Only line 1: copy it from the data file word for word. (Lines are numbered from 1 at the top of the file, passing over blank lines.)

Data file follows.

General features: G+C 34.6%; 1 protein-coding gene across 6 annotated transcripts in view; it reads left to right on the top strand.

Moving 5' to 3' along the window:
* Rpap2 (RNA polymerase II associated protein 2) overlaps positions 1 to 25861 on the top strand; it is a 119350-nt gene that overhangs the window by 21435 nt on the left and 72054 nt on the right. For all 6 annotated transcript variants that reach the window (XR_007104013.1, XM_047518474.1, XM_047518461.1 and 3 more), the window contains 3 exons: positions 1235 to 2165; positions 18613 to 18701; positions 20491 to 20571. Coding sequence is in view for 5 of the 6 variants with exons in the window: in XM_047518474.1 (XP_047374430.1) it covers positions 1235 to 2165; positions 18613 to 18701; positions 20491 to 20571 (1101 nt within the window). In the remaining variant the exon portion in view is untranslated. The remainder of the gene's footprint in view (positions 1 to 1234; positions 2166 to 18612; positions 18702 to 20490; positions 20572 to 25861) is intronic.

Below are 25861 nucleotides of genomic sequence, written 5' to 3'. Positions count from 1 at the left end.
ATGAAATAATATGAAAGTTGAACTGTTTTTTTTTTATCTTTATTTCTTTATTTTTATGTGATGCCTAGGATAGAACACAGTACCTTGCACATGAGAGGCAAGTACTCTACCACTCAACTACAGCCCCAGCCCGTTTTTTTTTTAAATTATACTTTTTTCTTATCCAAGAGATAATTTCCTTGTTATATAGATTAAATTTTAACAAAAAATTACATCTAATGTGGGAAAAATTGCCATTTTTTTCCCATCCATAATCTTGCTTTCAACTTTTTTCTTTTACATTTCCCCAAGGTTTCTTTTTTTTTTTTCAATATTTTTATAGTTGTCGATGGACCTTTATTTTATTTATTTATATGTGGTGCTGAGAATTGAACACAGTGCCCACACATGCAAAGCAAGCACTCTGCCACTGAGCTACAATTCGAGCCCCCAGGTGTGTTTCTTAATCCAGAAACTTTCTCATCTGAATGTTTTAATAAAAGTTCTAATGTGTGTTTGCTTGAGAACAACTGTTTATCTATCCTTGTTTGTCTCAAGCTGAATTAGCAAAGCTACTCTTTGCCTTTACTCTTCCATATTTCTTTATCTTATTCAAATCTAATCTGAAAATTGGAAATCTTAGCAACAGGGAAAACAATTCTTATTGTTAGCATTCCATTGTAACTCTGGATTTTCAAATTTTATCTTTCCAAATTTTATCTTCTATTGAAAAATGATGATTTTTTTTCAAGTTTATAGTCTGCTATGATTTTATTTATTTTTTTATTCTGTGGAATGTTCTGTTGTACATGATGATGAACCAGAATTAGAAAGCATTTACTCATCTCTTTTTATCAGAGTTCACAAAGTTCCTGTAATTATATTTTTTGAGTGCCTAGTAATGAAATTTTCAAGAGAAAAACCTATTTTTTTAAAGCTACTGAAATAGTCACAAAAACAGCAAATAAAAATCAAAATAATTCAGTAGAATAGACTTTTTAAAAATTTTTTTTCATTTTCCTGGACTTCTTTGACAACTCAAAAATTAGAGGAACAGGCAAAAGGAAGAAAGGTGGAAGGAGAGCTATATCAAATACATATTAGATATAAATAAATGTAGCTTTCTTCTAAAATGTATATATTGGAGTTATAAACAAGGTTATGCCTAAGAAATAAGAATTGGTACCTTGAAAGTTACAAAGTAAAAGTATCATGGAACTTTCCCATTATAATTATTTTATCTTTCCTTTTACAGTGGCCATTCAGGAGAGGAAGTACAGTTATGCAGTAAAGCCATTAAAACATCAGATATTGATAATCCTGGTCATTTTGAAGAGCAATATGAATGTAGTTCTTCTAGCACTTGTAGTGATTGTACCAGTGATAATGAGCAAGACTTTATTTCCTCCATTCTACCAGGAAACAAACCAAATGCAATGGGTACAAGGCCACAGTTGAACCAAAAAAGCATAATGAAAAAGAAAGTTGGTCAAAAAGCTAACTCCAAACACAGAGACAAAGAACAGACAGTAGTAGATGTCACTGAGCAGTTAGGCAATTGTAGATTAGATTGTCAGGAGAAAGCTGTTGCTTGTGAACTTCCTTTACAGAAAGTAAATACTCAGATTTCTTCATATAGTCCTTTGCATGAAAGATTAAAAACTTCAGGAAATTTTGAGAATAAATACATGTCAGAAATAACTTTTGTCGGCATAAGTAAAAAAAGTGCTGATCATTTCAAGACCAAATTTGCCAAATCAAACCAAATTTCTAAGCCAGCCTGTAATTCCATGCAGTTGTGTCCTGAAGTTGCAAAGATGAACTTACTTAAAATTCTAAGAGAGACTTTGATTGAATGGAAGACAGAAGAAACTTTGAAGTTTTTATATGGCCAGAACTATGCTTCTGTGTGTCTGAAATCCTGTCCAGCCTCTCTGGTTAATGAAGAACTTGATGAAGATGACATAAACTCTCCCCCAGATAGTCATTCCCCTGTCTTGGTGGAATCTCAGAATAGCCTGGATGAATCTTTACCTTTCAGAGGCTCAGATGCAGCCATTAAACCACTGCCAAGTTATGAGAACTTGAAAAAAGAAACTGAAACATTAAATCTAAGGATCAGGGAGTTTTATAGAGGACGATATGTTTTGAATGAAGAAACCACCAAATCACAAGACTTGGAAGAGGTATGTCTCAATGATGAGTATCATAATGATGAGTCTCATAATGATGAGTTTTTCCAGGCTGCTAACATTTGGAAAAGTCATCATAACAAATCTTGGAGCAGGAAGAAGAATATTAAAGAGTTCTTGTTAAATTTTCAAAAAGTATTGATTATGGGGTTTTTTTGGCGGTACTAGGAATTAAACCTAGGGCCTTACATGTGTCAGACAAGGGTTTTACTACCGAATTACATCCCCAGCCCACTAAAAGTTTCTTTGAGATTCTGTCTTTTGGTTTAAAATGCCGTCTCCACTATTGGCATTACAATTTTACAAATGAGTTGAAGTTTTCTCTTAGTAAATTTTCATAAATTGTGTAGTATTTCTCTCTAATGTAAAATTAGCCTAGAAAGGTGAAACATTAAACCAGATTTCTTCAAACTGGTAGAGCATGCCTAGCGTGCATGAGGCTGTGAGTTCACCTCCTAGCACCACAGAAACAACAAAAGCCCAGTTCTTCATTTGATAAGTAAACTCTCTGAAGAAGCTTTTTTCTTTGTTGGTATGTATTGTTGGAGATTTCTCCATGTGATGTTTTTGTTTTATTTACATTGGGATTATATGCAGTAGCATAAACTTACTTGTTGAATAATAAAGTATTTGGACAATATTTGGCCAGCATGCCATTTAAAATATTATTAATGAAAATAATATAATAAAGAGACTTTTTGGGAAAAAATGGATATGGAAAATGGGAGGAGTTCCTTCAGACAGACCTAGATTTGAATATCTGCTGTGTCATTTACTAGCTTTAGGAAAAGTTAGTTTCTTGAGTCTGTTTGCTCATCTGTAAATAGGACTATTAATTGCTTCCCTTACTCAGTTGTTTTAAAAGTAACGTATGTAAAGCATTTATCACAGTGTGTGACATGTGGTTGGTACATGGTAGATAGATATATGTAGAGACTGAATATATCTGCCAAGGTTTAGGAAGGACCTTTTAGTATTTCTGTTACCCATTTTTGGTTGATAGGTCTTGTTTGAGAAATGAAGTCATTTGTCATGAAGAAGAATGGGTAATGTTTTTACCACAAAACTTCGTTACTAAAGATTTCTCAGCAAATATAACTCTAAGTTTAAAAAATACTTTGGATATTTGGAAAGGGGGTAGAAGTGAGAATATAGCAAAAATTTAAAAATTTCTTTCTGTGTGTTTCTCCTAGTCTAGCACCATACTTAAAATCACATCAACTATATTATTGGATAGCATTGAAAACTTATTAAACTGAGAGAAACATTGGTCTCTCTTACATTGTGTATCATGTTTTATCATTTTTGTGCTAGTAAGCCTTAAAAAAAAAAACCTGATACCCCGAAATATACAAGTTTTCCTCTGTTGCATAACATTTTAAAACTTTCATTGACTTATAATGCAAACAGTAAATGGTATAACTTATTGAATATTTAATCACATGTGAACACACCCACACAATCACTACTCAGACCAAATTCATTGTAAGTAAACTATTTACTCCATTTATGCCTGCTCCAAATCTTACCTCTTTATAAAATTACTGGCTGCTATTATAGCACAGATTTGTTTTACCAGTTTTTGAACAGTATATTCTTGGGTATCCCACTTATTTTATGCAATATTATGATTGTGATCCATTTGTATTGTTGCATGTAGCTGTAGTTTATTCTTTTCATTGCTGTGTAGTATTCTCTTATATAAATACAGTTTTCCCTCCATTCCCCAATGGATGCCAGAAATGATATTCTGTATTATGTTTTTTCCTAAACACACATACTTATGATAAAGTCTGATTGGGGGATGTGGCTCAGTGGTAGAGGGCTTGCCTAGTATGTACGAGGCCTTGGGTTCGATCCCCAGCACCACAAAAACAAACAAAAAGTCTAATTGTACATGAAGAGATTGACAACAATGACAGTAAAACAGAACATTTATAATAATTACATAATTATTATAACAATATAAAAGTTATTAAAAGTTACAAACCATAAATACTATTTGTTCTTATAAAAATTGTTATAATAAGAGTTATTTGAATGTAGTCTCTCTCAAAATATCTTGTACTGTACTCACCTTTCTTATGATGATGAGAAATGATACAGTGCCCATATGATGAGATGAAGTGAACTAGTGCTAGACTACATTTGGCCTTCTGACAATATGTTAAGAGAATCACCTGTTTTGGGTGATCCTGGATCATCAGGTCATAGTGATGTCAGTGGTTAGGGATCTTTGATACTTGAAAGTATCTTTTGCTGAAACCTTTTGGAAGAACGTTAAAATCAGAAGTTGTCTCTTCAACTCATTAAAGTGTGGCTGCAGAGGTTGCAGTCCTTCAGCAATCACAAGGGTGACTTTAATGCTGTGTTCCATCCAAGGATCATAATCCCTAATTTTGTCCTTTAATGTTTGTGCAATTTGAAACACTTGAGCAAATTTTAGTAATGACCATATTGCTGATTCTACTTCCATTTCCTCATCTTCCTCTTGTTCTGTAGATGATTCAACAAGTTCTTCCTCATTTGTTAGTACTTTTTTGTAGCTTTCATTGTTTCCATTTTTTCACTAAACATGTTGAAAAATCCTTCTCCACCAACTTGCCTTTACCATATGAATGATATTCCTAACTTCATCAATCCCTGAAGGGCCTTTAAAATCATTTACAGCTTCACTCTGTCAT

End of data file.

General features: G+C 34.6%; 1 protein-coding gene across 6 annotated transcripts in view; it reads left to right on the top strand.